By on January 31, 2012

The line at Volkswagen’s Chattanooga plant will run a little faster. It will produce 35 cars instead of 31 per hour. That also produces new jobs. In an emailed statement, VWoA announced today that 200 new permanent jobs will be created at its Tennessee plant.

The increased production is needed to keep up with the demand. Volkswagen’s new car sales were up 23 percent for 2011, and a whopping 31 percent in December. The market grew 10 percent for the year, and 9 percent for December. The Passat, which is built in Chattanooga, is a brisk seller. “Each car that we make is sold on the spot,” says Volkswagen spokesman Guenther Scherelis. He did not want to speculate on January sales, which will be announced tomorrow.

This should create smiles all-around.  Ryan Rose, head of HR in Chattanooga, explains:

“These 200 new positions are all full-time Volkswagen jobs. We will use this opportunity to hire many of our current Aerotek contract employees. So, Aerotek will be recruiting to fill full-time contract production positions that will open up as a result. We will also be hiring additional supervisors and engineers – so there are a lot of opportunities.”

Aerotek provides contract employees to VW. The new full-time jobs will be integrated into Volkswagen’s current two-shift operation. Volkswagen gains experienced team-members, and new openings for contract workers are created. Who will be in-line for full-time jobs when the line will make a few more cars per hour down the road. ..

Currently, the Volkswagen plant in Chattanooga employs more than 2,500 people, about 2,000 by Volkswagen, and an additional 500 by Aerotek. This number will now rise to 2,700.

It’s good that the UAW had hoisted the white flag and gave up on unionizing the South. The UAW already was not welcome in Chattanooga. With 200 new jobs created, the question would even more be:

“1,2,3,4 – what are we paying for?”

In other big news, Volkswagen now is doing something for it’s image when seen from above. Says Bloomberg:

“Volkswagen’s Chattanooga plant will add a big, flat-mounted rooftop sign that can be seen from the air and is so large the plant’s chief executive said it will be visible online on Google Earth.”


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27 Comments on “Volkswagen Chattanooga: We Hire...”

  • avatar

    The south will rise…er, build VW again!

    • 0 avatar

      It makes me sad to think that this plant would be in Michigan, but for the fact that the UAW scares VW away. Detroit is rotting away, while over-privileged auto workers, bailed out by the taxpayers, scare away employment from Michigan. Michigan, which could be such a great place again. But no.

      And what’s particularly sad is that Michigan’s comparative advantage as a place to build automobiles erodes every time a new plant like this is established elsewhere.

  • avatar

    The south historically has good labor relations, so this is not a surprise. Coal miners are a whiny lot, just ignore them.

  • avatar

    when they say “sell” do they mean “lease”?

    I am rooting for VW pumping out German engineered and American sized product that will develop a name for quality and longevity. It would be good to have a consistently reliable brand that is not Asian.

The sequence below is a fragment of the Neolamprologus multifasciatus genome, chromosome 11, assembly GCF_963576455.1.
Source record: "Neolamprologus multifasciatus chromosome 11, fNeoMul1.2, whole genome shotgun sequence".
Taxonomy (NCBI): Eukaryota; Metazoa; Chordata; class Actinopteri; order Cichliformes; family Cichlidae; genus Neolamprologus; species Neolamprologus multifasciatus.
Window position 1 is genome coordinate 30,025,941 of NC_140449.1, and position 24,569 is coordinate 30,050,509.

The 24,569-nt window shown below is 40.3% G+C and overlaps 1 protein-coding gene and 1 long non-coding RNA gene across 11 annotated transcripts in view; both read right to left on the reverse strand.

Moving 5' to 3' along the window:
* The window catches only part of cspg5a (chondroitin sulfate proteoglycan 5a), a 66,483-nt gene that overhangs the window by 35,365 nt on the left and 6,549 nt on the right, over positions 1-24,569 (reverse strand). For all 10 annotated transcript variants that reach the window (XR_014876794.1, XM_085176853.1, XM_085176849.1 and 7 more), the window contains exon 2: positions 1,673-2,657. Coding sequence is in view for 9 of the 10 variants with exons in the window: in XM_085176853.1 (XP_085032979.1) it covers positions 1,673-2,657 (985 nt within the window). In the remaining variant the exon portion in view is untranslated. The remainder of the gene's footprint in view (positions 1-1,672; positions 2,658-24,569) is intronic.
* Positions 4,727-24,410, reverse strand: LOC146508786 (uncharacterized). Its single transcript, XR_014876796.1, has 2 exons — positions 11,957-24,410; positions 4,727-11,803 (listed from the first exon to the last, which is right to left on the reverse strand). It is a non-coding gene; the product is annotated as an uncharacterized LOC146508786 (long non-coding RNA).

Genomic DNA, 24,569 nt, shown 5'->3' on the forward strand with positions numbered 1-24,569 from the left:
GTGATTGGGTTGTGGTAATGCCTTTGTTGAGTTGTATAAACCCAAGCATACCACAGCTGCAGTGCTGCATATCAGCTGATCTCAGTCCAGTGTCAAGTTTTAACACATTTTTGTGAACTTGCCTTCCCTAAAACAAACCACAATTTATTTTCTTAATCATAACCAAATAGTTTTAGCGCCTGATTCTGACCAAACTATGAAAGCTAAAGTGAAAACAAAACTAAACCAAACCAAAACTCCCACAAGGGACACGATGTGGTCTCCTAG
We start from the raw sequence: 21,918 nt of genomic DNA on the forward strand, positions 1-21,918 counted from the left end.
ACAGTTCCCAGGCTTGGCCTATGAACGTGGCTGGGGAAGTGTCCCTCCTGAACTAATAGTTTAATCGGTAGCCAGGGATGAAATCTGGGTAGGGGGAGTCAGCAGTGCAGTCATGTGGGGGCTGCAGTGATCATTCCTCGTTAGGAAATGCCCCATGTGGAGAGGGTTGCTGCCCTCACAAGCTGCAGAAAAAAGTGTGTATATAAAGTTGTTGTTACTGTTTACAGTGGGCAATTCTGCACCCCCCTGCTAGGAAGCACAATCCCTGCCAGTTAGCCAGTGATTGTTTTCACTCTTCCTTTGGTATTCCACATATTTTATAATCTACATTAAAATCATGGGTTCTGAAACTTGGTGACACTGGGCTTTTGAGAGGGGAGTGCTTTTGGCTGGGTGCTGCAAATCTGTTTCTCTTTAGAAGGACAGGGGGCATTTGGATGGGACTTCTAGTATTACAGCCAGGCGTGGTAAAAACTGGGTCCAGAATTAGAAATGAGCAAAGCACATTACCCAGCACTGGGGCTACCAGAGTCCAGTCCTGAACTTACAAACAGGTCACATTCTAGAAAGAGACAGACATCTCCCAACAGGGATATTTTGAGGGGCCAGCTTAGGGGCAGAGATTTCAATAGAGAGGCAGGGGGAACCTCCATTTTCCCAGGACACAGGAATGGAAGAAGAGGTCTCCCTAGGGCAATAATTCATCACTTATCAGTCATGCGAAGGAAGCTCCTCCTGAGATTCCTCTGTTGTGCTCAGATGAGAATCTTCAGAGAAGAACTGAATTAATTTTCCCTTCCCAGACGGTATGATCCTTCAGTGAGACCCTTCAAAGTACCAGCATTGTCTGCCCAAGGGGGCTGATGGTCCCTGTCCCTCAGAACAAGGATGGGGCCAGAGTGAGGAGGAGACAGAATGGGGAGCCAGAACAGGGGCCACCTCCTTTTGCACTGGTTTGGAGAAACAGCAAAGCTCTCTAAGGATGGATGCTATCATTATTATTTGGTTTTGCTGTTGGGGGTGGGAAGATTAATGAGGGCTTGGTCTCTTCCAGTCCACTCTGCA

• avatar

    Well, more jobs…..good news. However as a previous owner of 3 Volkswagens, I get a little bit sick to my stomach thinking of how crappy these new U.S. models are. But never mind they are selling like big German Bratwursts….

  • avatar

    For those without the historical background, in VW’s first attempt at US manufacture in the 70s, they hired GM management and brought in the UAW at the start. It lasted 10 years.

    This time they got smarter.

  • avatar

    Anybody know how much these guys are making?

    • 0 avatar

      I think they start at $14.50 and probably top out at $22-$23 dollars. 25 bucks and hour is actually a livable wage in Tennessee.

      • 0 avatar

        Great, now we’re Germany’s Mexico. What’s the minimum wage in Germany?

      • 0 avatar

        @bikegoesbaa, I agree with you, in Tennessee this is decent compensation package. In the NYC area, you would need to choose between feeding yourself or paying rent on $14.50. Wasn’t always like that. At one time New Jersey had 3 auto assembly plants. Ford Mahwah, Ford Edison, and GM Linden. The people who worked in those factories were able to afford a modest house, take a vacation one a year and send their kids to college. Of course, as far as the Fox News addicts are concerned, working people shouldn’t be able to afford anything. We should all go to college, become Wall St. millionaire job creators. Anything else means you’re a communist.

      • 0 avatar

        I don’t quite get where you’re going with this. Of course jobs in Tennessee will pay less than the equivalent job in NYC. What’s the point of comparing them?

        I suspect that the employees of the VW plant who are responsible and plan long-term will be able to afford a modest house, take yearly vacations, and send their kids to college.

        Large-scale auto plants in coastal megalopolises have closed because it is expensive to run large-scale auto plants in coastal megalopolises. Higher wages aren’t the only reason for this, but they are a contributor.

    • 0 avatar

      Not enough to purchase what they make.

      • 0 avatar

        Purchase what they make? What do you think this is? A first world country?